Tuesday, April 19, 2011

Effective treatment available for low-grade depression
Stress for Success
April 19, 2011

Every day looks gloomy. There isn’t much to enjoy. Feeling like a failure is all too familiar leading to a life of withdrawal and inactivity. With plenty to worry about sleep is elusive. Drugs and alcohol ease the pain. It seems that life has always been this way; it seems “normal.” Isn’t this how most people live?

No, it isn’t. If you see life this way you may be diagnosed with dysthymia, a milder but more continuing type of depression with continuous depressed mood for at least two years. It affects significantly more women than men.

For children, the duration is only one year. Kids’ major symptom may be irritability vs. depression. Since this on-going state of depression seems normal it usually goes undiagnosed, therefore untreated.

It’s typical dysthymia sufferers don’t seek help for a decade or longer, which is unfortunate since there is effective treatment. For children, being diagnosed early and getting treatment may help avoid more serious mood disorders, substance abuse and other painful school and relationship problems later.

It’s estimated that at any point, 3% of the population is affected by dysthymia. Those with immediate relatives who’ve had major depressive disorders are at greater risk. It usually develops early in one’s life although the person is unlikely to seek help unless she develops major depression (about 10% do).

The clinician’s guide to diagnosis, the DSM IV, states at least two of the following symptoms must also be present for this diagnosis:
· Overeating or lack of appetite;
· Sleeping too much or having difficulty sleeping;
· Fatigue, lack of energy;
· Poor self-esteem;
· Difficulty with concentration, decision-making;
· Hopelessness;

If this describes you most days, what can you do to feel better?
· Talk to a psychiatrist who may prescribe an anti-depressant. Anti-depressants can take weeks to have an effect and you may have to try several to find one that works well for you. It’s worth it, though, to discover that life can be much brighter and more enjoyable.
· Engage in a hobby that you enjoy and are good at. At first you may not have the energy but make yourself do it at least once a week. With time you’ll look forward to it.
· Volunteer regularly. Helping others works better at decreasing depression than almost anything. It takes your mind off your own troubles and helps you feel better about yourself and the world when you connect with others.
· Consult with your physician about getting regular exercise. Exercise at least 30 minutes 4 times/week if you want it to lift your mood.
· Eat nutritionally well.
· Avoid drugs and alcohol; both make depression worse.

Dysthymia is very treatable. The worst-case scenario is that it’ll be difficult to make yourself take better care of your moods. The best outcome is you’ll feel better and wonder what took you so long to address this seemingly “normal” condition. You deserve to feel better and you’re the only one who can make it happen.

Jacquelyn Ferguson, M. S., is an international speaker and a Stress and Wellness Coach. Order her book, Let Your Body Win: Stress Management Plain & Simple, at http://www.letyourbodywin.com/bookstore.html. Email her to request she speak to your organization at jferg8@aol.com.

Tuesday, April 05, 2011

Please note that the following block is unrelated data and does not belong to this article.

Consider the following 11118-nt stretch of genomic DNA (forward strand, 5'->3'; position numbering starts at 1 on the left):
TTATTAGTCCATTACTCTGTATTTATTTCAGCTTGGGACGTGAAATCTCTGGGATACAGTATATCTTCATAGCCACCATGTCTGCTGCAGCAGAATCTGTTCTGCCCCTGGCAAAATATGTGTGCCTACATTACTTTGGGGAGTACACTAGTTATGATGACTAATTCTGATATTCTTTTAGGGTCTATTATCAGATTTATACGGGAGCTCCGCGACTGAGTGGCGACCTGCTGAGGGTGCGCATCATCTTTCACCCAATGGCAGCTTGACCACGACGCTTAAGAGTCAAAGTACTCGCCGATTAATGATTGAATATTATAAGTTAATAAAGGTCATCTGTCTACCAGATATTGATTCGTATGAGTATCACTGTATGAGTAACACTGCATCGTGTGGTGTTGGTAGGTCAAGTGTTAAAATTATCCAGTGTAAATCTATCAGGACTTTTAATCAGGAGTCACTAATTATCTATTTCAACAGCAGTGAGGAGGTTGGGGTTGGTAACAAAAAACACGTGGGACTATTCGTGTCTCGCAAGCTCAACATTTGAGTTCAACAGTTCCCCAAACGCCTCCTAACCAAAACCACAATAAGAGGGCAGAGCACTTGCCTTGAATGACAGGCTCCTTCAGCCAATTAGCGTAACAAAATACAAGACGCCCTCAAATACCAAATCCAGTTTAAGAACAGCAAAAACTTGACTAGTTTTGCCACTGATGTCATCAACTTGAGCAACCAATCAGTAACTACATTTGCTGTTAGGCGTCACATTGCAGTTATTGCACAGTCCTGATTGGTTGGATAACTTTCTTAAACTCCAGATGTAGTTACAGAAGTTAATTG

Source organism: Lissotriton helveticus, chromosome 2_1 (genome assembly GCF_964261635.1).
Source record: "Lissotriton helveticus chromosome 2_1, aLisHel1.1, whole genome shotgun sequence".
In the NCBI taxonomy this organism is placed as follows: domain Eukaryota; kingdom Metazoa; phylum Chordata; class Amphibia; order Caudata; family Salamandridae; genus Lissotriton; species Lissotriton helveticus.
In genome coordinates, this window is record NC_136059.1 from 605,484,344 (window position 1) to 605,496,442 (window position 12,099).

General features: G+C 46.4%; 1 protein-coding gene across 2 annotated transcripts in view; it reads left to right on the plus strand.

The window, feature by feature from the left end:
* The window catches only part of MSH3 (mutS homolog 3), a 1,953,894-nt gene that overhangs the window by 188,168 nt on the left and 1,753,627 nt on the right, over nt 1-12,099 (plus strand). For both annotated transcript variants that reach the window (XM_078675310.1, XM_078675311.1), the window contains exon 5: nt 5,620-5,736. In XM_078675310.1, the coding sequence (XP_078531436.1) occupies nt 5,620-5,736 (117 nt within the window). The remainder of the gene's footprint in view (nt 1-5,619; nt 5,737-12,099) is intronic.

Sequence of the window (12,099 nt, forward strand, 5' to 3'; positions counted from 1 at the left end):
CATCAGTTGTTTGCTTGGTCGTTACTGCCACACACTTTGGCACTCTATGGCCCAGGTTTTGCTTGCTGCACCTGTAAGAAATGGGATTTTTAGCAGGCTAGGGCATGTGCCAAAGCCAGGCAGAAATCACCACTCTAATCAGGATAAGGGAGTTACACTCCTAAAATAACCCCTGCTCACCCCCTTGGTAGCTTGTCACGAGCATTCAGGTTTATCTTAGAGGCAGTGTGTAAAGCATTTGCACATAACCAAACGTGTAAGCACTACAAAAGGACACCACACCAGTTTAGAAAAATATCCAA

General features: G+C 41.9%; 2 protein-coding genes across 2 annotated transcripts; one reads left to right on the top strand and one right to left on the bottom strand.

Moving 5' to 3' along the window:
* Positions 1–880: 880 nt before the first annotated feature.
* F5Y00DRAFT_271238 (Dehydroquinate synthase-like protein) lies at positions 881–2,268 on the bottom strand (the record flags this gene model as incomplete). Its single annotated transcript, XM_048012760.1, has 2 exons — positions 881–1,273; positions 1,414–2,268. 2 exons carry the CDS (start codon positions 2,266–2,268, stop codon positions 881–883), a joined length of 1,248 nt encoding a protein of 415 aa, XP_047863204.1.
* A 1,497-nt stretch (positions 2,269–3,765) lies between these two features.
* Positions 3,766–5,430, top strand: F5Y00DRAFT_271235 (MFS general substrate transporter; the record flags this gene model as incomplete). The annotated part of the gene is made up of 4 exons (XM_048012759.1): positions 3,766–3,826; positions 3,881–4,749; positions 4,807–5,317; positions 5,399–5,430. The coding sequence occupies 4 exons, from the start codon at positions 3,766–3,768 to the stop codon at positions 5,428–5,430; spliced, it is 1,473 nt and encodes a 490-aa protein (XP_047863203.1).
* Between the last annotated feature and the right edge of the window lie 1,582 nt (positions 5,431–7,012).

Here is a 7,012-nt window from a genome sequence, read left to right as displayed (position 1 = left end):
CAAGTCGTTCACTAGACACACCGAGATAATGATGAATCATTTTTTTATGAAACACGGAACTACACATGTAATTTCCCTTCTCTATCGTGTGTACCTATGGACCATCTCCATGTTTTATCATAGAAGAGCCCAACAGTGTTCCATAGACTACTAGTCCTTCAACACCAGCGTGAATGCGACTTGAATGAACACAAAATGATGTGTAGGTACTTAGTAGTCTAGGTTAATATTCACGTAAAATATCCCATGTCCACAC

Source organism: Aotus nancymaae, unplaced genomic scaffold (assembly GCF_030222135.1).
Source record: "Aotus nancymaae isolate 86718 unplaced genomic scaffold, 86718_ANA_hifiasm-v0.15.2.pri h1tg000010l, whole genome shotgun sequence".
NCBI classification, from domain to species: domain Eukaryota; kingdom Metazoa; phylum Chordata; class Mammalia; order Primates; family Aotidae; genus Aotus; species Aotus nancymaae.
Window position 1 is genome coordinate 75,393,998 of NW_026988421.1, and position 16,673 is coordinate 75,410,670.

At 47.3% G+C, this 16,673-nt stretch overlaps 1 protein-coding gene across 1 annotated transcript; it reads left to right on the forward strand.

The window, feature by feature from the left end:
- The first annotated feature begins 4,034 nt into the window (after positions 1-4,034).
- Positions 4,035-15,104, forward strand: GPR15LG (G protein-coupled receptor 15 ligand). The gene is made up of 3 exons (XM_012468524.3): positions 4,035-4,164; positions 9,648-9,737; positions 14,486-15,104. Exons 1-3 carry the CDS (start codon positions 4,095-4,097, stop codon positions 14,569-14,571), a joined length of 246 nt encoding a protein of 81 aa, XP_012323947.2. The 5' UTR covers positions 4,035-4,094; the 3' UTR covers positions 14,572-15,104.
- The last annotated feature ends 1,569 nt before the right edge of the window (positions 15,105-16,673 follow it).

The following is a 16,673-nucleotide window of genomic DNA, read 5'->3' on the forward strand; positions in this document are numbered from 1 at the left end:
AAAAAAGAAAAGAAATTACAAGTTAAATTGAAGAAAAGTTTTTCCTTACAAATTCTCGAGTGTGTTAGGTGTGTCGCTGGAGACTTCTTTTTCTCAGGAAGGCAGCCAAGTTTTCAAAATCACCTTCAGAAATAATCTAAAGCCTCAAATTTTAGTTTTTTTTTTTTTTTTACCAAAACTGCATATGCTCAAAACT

Seek immediate professional help when suicidal Stress for Success April 5, 2011 Depressed people who are in imminent danger of committing suicide, which requires immediate help, often exhibit specific behaviors, says David Rudd, dean, college of social and behavioral science at the University of Utah. A Rudd chaired joint American Association of Suicidology and National Institutes of Health working group compiled a list of the most serious behaviors: · Putting affairs in order: e.g., changing a will; · Behaving recklessly: displaying a death wish by driving carelessly with escalation to show they’re serious; · Dramatic mood shifts: being extremely low to being anxious or agitated; · Discussing suicide: up to 85% of those who commit suicide told someone about their plans or communicated them in a poem or diary. Adolescents may even leave their journal out for someone to see; · Talking about feeling worthless: abuse victims especially feel hopeless and shameful; · Losing interest in life: emotional emptiness is a sign of escalating depression; Employee Assistance Programs (EAPs) are an excellent and immediate source of help. I interviewed Judy Anderson, LMHC, CEAP, EAP Consultants, Inc., Fort Myers, about these services. Here are my questions and her edited answers. Q: Which signs of depression indicate a person should get help? A: Most notice their range of emotion narrows: less positive anticipation and happiness and more sadness, anxiety, irritability and loneliness. Nothing seems to feel good. Also: · Changes in sleep patterns: difficulty falling asleep and/or waking early, not getting back to sleep; · Decreased appetite, or increased appetite, especially for “comfort” food; · Difficulty concentrating; · Indecisiveness; · Distorted perspective: notice only losses, failures, and problems versus pleasure, peace, and happiness; · Thinking about dying or suicide; Q: What is an EAP and what do you offer? A: These are employer-offered services promoting employee wellness helping employees be more effective both at work and at home. They’re encouraged to use their EAP before their life suffers through: · Assistance identifying and resolving emotional struggles, marital and family problems, substance abuse, stress; · Referrals to local resources for help with legal questions, elder/child care and financial problems; Q: What are the costs? A: These services are provided, without accessing health insurance plans, at no cost to the employee, including no co-pay. Employers pay a small monthly fee per employee so services are available to any employee at any time. Q: Is it confidential? A: Yes. EAP counselors are licensed mental health providers and covered by confidentiality laws. It’s also confidential who accesses EAPs. Q: How many counseling sessions are involved? A: Depending on the employer, from 3 to as many as 8 or more. Q: Are there other non-counselor services? A: Workshops, support groups, classes, and books, websites or movies are sometimes recommended. Q: For those who don’t have an EAP, whom should they call for help? A: Local mental health center, Primary Care Physician for referrals, health insurance may cover counseling with preferred providers locally; spiritual advisor may offer counseling or support groups; Depression in lonely; don’t go through it alone. Please, reach out to someone. Jacquelyn Ferguson, M. S., is an international speaker and a Stress and Wellness Coach. Order her book, Let Your Body Win: Stress Management Plain & Simple, at http://www.letyourbodywin.com/bookstore.html. Email her to request she speak to your organization at jferg8@aol.com.